Pierce Brosnan's last memorable line as James Bond comes early in Die Another Day, during a routine walking tour with gadget guru and perpetual shut-in Q. After passing by some vintage toys from his twenty prior adventures -- they don't seem to spark much recognition -- Bond is led to a vehicle track, where an empty platform comes rolling by. "The ultimate in British engineering," Q announces, proudly. "You must be joking," comes the reply. Apparently, someone was joking. In addition to the invisible Aston Martin, the last and least of the Brosnan quartet also featured a mansion chiseled out of ice, a medical procedure for changing a person's race, and an orbiting magnifying glass used by the villain to cook enemies on the ground like ants. The whole enterprise smelled of Viagra. Enter producer Barbara Broccoli, who like a Templar Knight, has devoted her life to fulfilling a task handed down by her father -- protecting the Bond franchise from harm. Brosnan was tossed, and a series re-boot commissioned. How severely the foundations would be rocked no one knew.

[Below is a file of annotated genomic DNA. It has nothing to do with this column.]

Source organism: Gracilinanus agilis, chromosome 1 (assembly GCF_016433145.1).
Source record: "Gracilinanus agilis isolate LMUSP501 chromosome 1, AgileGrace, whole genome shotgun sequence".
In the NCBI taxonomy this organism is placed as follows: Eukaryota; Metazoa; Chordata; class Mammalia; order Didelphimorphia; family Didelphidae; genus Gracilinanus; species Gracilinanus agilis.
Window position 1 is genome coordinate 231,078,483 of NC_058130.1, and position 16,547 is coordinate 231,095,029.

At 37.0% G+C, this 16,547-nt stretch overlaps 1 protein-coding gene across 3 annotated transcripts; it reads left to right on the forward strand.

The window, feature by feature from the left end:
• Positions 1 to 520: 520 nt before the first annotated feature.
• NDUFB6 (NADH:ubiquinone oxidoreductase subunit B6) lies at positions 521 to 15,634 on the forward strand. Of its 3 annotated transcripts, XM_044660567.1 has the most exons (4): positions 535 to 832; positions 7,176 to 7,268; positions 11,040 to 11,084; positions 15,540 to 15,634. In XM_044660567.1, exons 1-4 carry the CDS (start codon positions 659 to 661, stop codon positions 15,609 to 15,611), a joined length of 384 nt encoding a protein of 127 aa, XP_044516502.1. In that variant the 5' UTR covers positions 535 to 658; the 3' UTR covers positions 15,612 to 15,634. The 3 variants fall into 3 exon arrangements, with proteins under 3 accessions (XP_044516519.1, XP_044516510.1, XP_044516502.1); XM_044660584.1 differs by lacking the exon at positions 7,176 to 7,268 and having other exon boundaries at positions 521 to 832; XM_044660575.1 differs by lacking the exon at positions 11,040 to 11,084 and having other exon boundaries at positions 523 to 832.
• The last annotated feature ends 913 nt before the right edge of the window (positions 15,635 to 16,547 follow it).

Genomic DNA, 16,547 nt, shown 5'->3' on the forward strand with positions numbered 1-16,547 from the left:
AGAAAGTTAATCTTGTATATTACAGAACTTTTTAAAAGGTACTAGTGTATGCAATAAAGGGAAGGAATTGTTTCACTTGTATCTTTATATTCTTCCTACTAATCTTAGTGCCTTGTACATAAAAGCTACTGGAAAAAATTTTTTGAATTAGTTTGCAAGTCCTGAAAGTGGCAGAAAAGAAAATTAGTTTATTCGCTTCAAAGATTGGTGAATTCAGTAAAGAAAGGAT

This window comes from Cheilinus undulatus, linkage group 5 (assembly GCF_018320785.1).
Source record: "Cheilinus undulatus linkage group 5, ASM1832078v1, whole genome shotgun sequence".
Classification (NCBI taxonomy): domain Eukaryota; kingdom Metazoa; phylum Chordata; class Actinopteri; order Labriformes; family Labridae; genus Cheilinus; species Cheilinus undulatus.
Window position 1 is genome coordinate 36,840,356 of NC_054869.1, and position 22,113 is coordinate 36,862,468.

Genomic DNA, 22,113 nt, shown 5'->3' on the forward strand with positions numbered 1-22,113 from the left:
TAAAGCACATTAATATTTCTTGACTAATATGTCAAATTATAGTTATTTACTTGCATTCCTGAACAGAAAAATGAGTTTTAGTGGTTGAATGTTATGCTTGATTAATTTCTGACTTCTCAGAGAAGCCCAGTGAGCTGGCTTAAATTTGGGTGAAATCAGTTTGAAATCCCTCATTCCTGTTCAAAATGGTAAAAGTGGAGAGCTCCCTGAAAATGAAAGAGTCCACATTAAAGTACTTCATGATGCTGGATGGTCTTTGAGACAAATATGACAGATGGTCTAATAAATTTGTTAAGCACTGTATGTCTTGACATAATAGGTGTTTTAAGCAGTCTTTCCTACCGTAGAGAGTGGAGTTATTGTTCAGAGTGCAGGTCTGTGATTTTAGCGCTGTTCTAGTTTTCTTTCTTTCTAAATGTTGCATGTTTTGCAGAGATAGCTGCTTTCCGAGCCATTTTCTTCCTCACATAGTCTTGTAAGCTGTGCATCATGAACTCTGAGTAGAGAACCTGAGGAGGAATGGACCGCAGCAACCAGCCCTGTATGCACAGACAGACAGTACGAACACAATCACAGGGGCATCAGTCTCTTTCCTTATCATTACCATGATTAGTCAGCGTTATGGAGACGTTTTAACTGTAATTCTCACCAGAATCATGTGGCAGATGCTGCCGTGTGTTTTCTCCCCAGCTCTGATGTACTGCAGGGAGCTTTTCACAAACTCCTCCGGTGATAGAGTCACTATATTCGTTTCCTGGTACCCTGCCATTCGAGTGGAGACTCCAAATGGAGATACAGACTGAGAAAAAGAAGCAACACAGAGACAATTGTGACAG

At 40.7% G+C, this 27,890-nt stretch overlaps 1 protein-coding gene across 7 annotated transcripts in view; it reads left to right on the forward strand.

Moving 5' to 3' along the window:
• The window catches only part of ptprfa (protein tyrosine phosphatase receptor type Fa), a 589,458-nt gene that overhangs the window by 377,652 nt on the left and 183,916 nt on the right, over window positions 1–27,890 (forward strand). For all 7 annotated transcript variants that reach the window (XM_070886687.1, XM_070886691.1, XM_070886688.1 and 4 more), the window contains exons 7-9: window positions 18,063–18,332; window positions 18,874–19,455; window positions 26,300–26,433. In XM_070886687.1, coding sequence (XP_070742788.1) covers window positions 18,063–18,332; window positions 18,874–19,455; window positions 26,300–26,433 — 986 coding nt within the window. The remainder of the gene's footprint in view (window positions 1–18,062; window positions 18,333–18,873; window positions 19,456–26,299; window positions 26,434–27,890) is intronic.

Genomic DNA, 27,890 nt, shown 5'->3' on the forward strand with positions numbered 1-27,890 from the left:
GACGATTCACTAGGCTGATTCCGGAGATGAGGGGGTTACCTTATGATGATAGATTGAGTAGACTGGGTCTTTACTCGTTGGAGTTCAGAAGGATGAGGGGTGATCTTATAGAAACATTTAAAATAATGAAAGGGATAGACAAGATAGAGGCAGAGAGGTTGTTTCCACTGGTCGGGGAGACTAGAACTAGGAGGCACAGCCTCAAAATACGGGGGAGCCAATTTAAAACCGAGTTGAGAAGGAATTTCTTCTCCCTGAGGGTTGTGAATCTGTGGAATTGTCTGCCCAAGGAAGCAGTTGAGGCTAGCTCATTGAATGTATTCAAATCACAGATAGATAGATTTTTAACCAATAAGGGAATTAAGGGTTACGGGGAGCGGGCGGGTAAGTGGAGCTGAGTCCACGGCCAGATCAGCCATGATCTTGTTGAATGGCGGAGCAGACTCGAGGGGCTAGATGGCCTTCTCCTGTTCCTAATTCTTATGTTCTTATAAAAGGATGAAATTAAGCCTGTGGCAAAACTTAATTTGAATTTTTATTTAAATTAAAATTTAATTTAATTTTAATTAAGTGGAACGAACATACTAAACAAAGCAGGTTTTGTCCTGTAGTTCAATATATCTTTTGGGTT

What's been delivered is a movie not only exciting and sharp-eyed, but also weirdly respectful of the character Ian Fleming first dreamed up at his Goldeneye resort in Jamaica. Casino Royale, the origin tale, is unfortunately saddled with one of the series' least evocative titles. A better one might have been Ballbreaker, which would not only reference the story's signature scene -- when the villain Le Chiffre captures Bond and attacks his balls with a carpet beater -- it would also get at the creation moment, when the Bond we know is punished into existence by a velvet heartbreaker called Vesper Lynd. Luminous French actress Eva Green melts the screen as the Eve-figure in Bond mythology, who rides shotgun for 007's first globe trot, beginning in the toy soldier kingdom of Montenegro and going all the way to an oceanside Bahamas vista, and further. Green makes this Vesper's film, with her actions half-explaining, half-justifying everything that will follow her -- a thousand misogynist sneers, a catalog of cold remarks, and the hero's often-suspicious inability to save the girl.